Q:

Who has the power in a constitutional monarchy?

A:

Quick Answer

Who has the power in a constitutional monarchy depends on the structure laid out in the constitution. Although this political system includes a monarch as the head of state, the monarch's powers are not absolute.

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Full Answer

A constitutional monarchy relies on a strict set of parameters detailing how the government functions and what role the monarch serves. These parameters are often formally codified in a written document, although unwritten forms exist, as is the case with Great Britain.

In many constitutional monarchies, the monarch must work in tandem with a democratic parliament to make decisions. Some decisions may not involve the monarch at all. This system ensures a balance of power that keeps the monarch in check.

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    What is a national monarchy?

    A:

    A national monarchy is a monarchy that controls all aspects of leadership of a country, including the government and religion. Not all monarchies are national monarchies.

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    What are some disadvantages of a constitutional monarchy?

    A:

    The disadvantages of a monarchy include an absence of democratic legitimacy, lack of democratic liability, difficulty of internal change and lack of democratic accountability. A monarchy invests a significant amount of authority and power in one individual who rules the entire country for a lifetime. This removes the power from the masses to select another leader if the monarch is not performing according to the interest of the masses.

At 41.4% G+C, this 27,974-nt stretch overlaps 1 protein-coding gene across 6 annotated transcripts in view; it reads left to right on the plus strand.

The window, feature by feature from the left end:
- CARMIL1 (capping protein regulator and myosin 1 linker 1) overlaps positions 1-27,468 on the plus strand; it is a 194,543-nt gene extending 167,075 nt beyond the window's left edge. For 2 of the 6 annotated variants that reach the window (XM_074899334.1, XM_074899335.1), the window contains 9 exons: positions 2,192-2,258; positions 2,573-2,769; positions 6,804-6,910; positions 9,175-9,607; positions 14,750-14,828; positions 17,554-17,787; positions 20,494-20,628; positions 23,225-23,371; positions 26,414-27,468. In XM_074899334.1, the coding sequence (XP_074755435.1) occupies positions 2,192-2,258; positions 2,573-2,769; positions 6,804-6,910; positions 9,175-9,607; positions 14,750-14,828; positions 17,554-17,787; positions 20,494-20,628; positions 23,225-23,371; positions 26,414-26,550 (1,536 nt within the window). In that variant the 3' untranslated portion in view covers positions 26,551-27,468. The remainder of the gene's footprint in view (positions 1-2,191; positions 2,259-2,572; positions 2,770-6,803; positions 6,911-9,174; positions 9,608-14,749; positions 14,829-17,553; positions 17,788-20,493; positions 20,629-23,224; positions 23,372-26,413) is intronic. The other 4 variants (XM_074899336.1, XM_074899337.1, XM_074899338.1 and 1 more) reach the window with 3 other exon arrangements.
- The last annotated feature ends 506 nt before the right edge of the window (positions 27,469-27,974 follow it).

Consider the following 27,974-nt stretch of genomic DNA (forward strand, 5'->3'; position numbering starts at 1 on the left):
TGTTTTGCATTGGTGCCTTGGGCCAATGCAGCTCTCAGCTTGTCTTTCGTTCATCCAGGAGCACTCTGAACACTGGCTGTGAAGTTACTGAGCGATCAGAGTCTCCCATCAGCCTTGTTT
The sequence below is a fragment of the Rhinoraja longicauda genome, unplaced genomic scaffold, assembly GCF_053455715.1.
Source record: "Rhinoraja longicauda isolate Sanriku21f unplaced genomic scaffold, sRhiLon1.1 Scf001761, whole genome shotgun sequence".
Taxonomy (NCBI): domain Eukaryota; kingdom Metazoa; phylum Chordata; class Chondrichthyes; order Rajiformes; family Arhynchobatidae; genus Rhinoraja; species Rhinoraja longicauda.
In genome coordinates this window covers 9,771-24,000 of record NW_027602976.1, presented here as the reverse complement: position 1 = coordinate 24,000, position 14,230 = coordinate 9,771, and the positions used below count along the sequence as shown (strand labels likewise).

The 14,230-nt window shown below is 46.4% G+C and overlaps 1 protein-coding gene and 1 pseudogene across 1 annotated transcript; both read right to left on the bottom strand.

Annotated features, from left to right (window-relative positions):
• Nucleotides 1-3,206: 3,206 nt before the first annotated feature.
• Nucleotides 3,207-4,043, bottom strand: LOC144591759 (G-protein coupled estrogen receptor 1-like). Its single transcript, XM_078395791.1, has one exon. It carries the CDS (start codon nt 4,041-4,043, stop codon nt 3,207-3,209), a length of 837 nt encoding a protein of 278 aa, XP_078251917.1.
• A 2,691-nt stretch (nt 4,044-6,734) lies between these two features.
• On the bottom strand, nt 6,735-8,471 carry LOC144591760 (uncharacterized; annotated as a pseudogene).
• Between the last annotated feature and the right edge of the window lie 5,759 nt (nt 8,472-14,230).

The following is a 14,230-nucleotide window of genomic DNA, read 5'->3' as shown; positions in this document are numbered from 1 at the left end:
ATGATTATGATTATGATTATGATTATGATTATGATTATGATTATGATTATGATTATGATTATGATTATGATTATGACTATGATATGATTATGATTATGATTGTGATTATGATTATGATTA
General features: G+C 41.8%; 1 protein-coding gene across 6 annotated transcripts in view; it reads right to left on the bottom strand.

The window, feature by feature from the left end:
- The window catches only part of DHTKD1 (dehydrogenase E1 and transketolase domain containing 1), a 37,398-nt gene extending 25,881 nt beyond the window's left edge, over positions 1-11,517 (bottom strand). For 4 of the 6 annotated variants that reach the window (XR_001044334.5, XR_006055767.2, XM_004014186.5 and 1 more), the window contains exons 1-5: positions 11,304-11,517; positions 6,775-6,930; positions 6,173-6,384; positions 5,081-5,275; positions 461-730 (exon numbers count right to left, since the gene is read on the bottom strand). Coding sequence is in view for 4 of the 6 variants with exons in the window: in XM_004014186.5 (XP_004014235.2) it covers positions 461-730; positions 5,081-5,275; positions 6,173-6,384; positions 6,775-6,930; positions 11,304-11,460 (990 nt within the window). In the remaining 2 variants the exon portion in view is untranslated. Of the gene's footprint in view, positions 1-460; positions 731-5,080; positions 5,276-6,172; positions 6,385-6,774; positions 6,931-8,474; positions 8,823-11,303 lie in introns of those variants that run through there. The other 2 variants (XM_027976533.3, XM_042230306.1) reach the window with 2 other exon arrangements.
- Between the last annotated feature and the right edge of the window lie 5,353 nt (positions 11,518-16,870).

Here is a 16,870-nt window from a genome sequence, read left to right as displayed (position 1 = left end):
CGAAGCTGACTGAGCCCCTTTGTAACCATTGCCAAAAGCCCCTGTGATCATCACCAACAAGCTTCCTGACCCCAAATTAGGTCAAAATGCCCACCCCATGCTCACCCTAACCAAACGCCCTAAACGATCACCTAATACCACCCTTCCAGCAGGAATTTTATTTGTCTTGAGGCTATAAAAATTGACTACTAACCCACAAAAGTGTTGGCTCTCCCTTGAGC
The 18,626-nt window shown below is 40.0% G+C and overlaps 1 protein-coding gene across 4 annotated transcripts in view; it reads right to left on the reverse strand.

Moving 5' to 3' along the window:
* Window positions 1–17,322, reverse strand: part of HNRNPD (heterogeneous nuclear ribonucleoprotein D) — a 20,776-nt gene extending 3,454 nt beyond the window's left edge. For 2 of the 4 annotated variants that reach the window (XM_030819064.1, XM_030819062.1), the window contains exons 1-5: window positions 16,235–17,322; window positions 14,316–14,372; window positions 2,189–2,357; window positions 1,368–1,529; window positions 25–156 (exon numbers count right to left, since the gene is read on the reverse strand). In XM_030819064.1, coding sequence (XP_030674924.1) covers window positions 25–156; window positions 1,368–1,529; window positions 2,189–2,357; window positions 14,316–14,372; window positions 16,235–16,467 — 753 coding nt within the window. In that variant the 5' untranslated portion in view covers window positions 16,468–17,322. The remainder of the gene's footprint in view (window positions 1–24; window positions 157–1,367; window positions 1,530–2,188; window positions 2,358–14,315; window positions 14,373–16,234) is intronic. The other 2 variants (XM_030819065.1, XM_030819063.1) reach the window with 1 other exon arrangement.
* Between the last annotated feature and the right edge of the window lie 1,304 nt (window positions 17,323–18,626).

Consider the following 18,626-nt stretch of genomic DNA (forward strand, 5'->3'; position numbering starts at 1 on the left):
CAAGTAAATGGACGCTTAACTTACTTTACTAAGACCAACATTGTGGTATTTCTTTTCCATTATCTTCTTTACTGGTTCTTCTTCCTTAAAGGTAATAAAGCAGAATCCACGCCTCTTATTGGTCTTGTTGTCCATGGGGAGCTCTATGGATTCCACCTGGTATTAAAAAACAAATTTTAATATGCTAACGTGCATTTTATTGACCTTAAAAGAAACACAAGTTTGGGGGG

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    How does a monarchy work?

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    Robert Wilde explains on About.com that a monarchy works by investing complete sovereignty in one person, called the monarch, who is the head of state. A monarch holds this position until death or abdication.

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    What countries operate under a monarchy government?

    A:

    There are currently 43 countries that operate under some form of monarchy government, although there are only 28 monarchs in the world. This is because the Queen of England technically rules not only over England, but all of the Commonwealth countries including Canada and Australia.

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